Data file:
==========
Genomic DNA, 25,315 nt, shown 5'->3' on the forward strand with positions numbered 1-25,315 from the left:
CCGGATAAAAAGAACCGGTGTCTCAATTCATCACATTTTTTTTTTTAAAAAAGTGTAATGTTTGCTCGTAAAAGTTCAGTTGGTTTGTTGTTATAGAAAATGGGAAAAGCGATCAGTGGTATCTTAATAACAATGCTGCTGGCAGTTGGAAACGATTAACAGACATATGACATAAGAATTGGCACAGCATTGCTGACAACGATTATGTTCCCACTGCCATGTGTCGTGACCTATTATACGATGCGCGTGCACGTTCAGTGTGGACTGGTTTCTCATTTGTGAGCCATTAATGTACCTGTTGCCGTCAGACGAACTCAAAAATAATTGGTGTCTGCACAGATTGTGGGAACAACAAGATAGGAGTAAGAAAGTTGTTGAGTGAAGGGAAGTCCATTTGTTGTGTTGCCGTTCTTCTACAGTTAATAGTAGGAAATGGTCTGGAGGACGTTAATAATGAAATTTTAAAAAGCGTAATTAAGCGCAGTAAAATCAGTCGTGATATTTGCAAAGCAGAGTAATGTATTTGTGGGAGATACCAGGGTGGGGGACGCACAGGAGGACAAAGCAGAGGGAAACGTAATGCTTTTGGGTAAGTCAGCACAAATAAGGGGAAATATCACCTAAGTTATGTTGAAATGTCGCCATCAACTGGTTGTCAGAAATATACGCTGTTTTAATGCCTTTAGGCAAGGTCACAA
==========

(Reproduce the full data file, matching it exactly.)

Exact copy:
Genomic DNA, 25,315 nt, shown 5'->3' on the forward strand with positions numbered 1-25,315 from the left:
CCGGATAAAAAGAACCGGTGTCTCAATTCATCACATTTTTTTTTTTAAAAAAGTGTAATGTTTGCTCGTAAAAGTTCAGTTGGTTTGTTGTTATAGAAAATGGGAAAAGCGATCAGTGGTATCTTAATAACAATGCTGCTGGCAGTTGGAAACGATTAACAGACATATGACATAAGAATTGGCACAGCATTGCTGACAACGATTATGTTCCCACTGCCATGTGTCGTGACCTATTATACGATGCGCGTGCACGTTCAGTGTGGACTGGTTTCTCATTTGTGAGCCATTAATGTACCTGTTGCCGTCAGACGAACTCAAAAATAATTGGTGTCTGCACAGATTGTGGGAACAACAAGATAGGAGTAAGAAAGTTGTTGAGTGAAGGGAAGTCCATTTGTTGTGTTGCCGTTCTTCTACAGTTAATAGTAGGAAATGGTCTGGAGGACGTTAATAATGAAATTTTAAAAAGCGTAATTAAGCGCAGTAAAATCAGTCGTGATATTTGCAAAGCAGAGTAATGTATTTGTGGGAGATACCAGGGTGGGGGACGCACAGGAGGACAAAGCAGAGGGAAACGTAATGCTTTTGGGTAAGTCAGCACAAATAAGGGGAAATATCACCTAAGTTATGTTGAAATGTCGCCATCAACTGGTTGTCAGAAATATACGCTGTTTTAATGCCTTTAGGCAAGGTCACAA